On 2 December 2021, the Security Legislation Amendment (Critical Infrastructure) Act 2021 (Cth) (the Amendment Act) was introduced to amend the Security of Critical Infrastructure Act 2018 (Cth) (SOCI), resulting in sweeping changes to “critical” business sectors and investment in those businesses under Australia’s foreign investment laws.
The enactment of the SOCI in 2018 aimed to seek to manage the evolving national security risks of sabotage, espionage and coercion posed by foreign involvement in Australia's critical infrastructure. Concerning the increasing cyber threats faced by Australian businesses, the Amendment Act has expanded SOCI’s application coverage from 4 sectors to 11 sectors and 22 asset classes.
1. The Scope of Application
The Amendment Act applies to 22 asset classes across 11 sectors, which being identified as critical to Australia’s national security:
· financial services and banking;
· food & grocery;
· data storage;
· higher education and research;
· water and sewage; and
· airports and air transport and cargo; and transport.
As of 14 December 2021, these new changes will require mandatory FIRB approval in circumstances where an investment is an amount equal to 10% or more or relates to the starting of a new national security business. This is a reduction on the standard mandate requiring FIRB approval of investments 20% and over with the value of the investment being irrelevant.
The changes arise as these new sectors are now captured under the Foreign Acquisitions and Takeovers Act 1975 (Cth) (FATA). FATA deems any businesses in those sectors as a “national security business”, with the result being that any investment by a foreign person into a national security business of 10% or greater, irrespective of the value of the investments, is subject to mandatory pre-approval.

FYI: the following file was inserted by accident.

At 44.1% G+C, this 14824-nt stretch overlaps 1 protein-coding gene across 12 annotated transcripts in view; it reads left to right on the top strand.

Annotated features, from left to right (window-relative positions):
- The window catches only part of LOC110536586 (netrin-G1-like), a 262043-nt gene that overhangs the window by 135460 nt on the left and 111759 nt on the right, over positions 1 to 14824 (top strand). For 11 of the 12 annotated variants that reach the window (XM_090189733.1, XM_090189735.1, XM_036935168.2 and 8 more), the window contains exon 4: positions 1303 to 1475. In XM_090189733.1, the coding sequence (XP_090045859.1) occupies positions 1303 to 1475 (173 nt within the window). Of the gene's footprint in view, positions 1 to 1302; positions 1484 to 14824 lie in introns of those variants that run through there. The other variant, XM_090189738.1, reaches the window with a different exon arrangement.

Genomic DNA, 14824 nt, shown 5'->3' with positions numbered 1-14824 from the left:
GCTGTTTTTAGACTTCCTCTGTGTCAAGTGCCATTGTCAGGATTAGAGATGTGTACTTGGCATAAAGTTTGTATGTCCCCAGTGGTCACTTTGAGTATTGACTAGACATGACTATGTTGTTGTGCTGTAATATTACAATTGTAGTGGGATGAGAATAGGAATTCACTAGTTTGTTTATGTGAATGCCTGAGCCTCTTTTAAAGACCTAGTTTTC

For investors, this means that stricter due diligence ought to be undertaken as those investments will now be subject to greater scrutiny and stricter obligations.
2. Mandatory Cyber Incidents Reporting
The second significant change relates to cybersecurity incidents and the impacts those incidents may have on critical asset industries. Where a cybersecurity incident happens, irrespective of whether it comprises or significantly impacts the assets, then the Amendment Act requires the entity responsible for that critical asset to report the incident with 12 hours of it becoming aware of the incident.
The aim of this reporting obligation ought to assist in the provision of a clear and comprehensive understanding of ongoing security threats and risks to Australia’s critical asset. Failing to comply with reporting obligations now imposes a fine of $55,500 or each failure for a corporation, or $11,100 for an individual.
Lastly, the third change is the ability of the government to now intervene and give directions to the responsible entity to do, or not do, certain things if it believes that there is likely to be a significant impact on that asset or there is unlikely to be an efficient and effective response to the cybersecurity incident.
These intervention powers include the ability to access or modify current computer systems; install software, or remove, add, or disconnect certain devices.
4. Impact on business
As these changes significantly widen the scope of what is now “critical infrastructure”, it is important that entities not only understand how this regime may apply to its assets, but that review of their internal policies are performed ensure appropriate compliance.
If you require any assistance on understanding how these issues may impact your involvement in these infrastructure areas, or assistance in undertaking compliance with your obligations, Longton Legal is able to assist.
*Disclaimer: This is intended as general information only and not to be construed as legal advice. The above information is subject to changes over time. You should always seek professional advice before taking any course of action.*
Doing Business in Australia: Your free business health check and guide to overcoming cashflow challenges
This is a challenging financial and economic climate for companies, businesses, and families. If you want to outwit, outplay, and outlast the competition (or simply survive) – cash(flow) is king.
Doing Business in Australia: Insolvency Snapshot for 2024
Corporate insolvency appointments have more than doubled since this time last year.
Can my relationship status change while awaiting the decision on my General Skilled Migration (GSM) visa?
With prolonged processing times, changes in circumstances usually happen. People get married or enter de facto relationships, or they get separated or divorced. Children are born sometimes.
Migration Overhaul – Once in a generation Migration Reform (First of a series)
According to the Australian Bureau of Statistics, the latest figures (2019-2020) showed that international education was worth AUD $37.4 billion to the Australian economy.